The Problem

A November 2020 report in the Journal of the American Medical Association (JAMA) found that the SARS-CoV-2 pandemic was “the greatest threat to prosperity and wellbeing faced by the U.S. since the Great Depression.” In the U.S. alone, the pandemic was expected to cost $7.5 trillion in lost GDP, and combined short-term and long-term health costs of over $9 trillion, for a total of $16.1 trillion – an average of nearly $200,000 lost for each family of four in the nation.

 

But COVID is just the start. If the underlying problems that led to the COVID-19 pandemic are not changed and the rainforests are not preserved, viruses will continue to emerge, making the COVID-19 pandemic seem to be mild and relatively affordable in economic, social, and human/animal/environmental terms.

 

Wildlife Farms and Viral Infections

Wildlife “farms” in southern China are the most likely source of the COVID-19 pandemic. Wild animals from subtropical rainforests in this region have been bred and sold for food in recent years. Representatives of the World Health Organization (WHO) traveled to China in March 2021 and discovered direct evidence that wild animals were being transported to the Huanan Seafood Wholesale Market in Wuhan and sold. Among the animals transported and sold are bamboo rats and bats. Although the bat is considered COVID’s direct vector from animals to humans from these rainforests through the Wuhan market, other exotic animals are also exploited, and could easily harbor additional dangerous viruses: porcupines, civets, pangolins, and raccoon dogs.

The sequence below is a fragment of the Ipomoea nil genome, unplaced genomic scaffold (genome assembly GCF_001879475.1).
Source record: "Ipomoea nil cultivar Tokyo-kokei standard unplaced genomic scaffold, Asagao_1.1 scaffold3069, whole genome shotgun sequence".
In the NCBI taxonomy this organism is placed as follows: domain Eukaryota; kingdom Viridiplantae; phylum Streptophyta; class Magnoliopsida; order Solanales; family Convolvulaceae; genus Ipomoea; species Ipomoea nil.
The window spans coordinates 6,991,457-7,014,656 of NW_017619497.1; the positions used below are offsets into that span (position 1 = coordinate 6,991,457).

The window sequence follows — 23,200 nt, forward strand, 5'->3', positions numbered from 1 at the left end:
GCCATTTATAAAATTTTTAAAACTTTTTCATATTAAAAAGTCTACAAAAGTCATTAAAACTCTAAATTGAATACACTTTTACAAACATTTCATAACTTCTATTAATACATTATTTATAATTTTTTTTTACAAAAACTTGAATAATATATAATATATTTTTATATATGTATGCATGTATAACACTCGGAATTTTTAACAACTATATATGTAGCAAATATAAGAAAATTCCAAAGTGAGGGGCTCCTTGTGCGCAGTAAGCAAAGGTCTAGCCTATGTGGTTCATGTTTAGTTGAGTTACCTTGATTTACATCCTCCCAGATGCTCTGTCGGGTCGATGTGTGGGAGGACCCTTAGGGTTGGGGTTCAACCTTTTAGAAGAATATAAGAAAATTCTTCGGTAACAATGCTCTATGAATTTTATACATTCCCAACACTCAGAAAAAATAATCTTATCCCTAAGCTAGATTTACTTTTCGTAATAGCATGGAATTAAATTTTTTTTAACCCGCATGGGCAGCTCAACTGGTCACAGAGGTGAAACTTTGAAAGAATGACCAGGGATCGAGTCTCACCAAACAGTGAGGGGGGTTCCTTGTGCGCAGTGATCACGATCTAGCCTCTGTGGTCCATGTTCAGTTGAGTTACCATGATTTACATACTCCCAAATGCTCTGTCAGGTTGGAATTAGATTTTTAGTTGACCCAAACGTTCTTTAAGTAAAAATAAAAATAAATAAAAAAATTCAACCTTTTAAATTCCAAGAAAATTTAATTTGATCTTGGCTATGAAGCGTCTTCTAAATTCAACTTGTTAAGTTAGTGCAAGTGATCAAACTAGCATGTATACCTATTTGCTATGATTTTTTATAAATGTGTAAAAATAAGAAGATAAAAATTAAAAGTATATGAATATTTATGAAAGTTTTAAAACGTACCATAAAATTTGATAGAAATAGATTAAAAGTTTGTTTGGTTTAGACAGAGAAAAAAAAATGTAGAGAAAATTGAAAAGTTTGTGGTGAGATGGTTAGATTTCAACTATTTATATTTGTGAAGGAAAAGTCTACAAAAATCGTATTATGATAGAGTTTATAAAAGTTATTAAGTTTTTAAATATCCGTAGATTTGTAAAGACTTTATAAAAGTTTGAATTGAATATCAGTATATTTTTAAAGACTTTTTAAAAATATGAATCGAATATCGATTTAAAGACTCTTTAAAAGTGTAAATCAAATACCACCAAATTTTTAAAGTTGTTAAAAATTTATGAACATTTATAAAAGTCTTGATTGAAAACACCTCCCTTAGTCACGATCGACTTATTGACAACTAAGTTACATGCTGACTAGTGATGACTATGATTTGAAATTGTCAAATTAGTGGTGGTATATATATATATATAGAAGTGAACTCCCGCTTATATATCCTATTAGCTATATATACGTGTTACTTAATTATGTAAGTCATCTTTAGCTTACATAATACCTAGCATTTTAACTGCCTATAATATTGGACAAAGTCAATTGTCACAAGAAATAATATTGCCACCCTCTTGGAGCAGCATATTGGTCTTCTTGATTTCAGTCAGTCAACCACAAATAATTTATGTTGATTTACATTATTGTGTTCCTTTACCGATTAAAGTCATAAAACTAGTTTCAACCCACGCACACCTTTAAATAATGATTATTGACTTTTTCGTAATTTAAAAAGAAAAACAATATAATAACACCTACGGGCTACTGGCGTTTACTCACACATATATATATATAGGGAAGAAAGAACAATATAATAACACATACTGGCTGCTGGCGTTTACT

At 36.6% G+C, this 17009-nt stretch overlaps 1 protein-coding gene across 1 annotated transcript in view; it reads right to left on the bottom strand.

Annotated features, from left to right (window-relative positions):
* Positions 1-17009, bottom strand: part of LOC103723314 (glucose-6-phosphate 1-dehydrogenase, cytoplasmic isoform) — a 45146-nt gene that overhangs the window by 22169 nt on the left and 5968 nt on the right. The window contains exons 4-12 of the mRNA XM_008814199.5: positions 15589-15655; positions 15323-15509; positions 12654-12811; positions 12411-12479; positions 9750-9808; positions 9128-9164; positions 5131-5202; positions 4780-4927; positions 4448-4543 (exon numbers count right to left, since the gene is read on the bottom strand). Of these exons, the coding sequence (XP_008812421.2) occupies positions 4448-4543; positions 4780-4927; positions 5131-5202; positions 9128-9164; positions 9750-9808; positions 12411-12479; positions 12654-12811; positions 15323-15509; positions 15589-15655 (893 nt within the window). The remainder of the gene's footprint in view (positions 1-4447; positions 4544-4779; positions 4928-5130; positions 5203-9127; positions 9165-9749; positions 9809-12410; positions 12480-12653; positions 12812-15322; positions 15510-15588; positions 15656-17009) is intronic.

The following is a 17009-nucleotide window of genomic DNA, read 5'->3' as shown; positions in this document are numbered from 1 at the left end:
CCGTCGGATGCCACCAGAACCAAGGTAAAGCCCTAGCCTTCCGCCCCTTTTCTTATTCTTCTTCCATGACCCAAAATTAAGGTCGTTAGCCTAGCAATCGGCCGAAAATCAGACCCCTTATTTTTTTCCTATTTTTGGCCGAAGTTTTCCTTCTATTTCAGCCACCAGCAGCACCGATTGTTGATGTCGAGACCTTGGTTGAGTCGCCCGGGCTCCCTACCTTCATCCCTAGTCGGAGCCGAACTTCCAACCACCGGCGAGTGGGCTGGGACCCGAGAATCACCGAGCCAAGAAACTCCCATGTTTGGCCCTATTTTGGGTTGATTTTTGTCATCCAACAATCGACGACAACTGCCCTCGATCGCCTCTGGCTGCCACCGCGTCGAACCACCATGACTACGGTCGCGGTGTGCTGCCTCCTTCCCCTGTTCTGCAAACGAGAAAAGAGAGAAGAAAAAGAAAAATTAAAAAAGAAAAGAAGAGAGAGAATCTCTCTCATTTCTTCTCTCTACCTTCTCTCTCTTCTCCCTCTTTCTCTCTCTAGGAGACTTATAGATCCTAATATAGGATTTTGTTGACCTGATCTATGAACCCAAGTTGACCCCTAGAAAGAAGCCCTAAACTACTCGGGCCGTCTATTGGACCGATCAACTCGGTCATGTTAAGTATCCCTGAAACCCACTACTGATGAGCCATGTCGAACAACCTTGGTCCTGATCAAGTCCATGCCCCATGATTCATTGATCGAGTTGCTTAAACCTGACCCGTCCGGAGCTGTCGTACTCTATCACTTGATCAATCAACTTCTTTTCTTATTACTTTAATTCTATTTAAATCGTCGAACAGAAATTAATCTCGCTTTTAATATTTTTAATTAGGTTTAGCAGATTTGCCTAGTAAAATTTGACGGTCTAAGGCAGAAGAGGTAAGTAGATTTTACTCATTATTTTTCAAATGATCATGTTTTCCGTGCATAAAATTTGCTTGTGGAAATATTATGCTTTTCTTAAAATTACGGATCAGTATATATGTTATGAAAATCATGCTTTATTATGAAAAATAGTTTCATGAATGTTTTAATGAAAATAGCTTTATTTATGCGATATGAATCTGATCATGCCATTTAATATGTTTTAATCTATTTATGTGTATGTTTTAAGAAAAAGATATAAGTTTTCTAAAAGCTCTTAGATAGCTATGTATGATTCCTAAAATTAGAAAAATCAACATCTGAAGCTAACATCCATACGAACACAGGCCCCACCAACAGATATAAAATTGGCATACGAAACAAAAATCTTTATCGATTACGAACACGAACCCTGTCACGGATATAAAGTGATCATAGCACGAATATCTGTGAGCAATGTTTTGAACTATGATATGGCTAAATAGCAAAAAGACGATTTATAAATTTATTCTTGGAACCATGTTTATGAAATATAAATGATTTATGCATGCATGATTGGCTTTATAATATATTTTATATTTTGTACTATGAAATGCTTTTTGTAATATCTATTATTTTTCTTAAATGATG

According to Dr. Michael Amusan, one of the Foundation’s advisors, deforestation can be traced as the major cause of most disease outbreaks of the past. Deforestation forces wild animals to leave their habitat and interact with humans, spreading viruses. Illegal timber operations are the main trigger for deforestation.

 

An August 2020 report in Nature highlighted the direct danger from destroying rainforests and bringing humans into contact with viruses that are native to the rainforest, but not to human populations.

 

An April 2020 study published by Stanford researchers documented how deforestation and habitat fragmentation caused the spread of deadly viruses in Uganda, as chimpanzees and other primates were forced from their forest habitats into human settlements, and humans left their own communities to go into the forest to collect wood.

 

Diseases spread from Asian tropical and subtropical rainforest habitat destruction include SARS (severe acute respiratory syndrome), a related virus to COVID (aka SARS-CoV-2) and bird influenza.

Our efforts to build strong forests and healthy communities are making a difference.